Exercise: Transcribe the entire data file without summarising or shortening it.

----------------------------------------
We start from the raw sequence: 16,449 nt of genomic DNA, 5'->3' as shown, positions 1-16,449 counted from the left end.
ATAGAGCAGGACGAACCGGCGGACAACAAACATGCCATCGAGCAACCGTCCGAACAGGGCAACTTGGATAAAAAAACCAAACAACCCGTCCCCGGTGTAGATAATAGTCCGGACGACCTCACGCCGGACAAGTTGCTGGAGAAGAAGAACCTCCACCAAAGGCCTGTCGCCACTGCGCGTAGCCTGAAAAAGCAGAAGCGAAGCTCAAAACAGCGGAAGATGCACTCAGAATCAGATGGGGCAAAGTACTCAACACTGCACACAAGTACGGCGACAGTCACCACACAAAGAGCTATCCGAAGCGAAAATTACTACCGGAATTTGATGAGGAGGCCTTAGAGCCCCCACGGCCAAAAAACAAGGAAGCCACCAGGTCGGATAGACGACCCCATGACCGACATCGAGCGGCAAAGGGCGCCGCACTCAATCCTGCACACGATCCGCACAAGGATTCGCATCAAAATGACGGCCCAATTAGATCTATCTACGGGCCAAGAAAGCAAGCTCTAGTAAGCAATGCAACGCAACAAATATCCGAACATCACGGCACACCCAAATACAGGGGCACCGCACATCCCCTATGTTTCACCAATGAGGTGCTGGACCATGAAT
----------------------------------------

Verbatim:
We start from the raw sequence: 16,449 nt of genomic DNA, 5'->3' as shown, positions 1-16,449 counted from the left end.
ATAGAGCAGGACGAACCGGCGGACAACAAACATGCCATCGAGCAACCGTCCGAACAGGGCAACTTGGATAAAAAAACCAAACAACCCGTCCCCGGTGTAGATAATAGTCCGGACGACCTCACGCCGGACAAGTTGCTGGAGAAGAAGAACCTCCACCAAAGGCCTGTCGCCACTGCGCGTAGCCTGAAAAAGCAGAAGCGAAGCTCAAAACAGCGGAAGATGCACTCAGAATCAGATGGGGCAAAGTACTCAACACTGCACACAAGTACGGCGACAGTCACCACACAAAGAGCTATCCGAAGCGAAAATTACTACCGGAATTTGATGAGGAGGCCTTAGAGCCCCCACGGCCAAAAAACAAGGAAGCCACCAGGTCGGATAGACGACCCCATGACCGACATCGAGCGGCAAAGGGCGCCGCACTCAATCCTGCACACGATCCGCACAAGGATTCGCATCAAAATGACGGCCCAATTAGATCTATCTACGGGCCAAGAAAGCAAGCTCTAGTAAGCAATGCAACGCAACAAATATCCGAACATCACGGCACACCCAAATACAGGGGCACCGCACATCCCCTATGTTTCACCAATGAGGTGCTGGACCATGAAT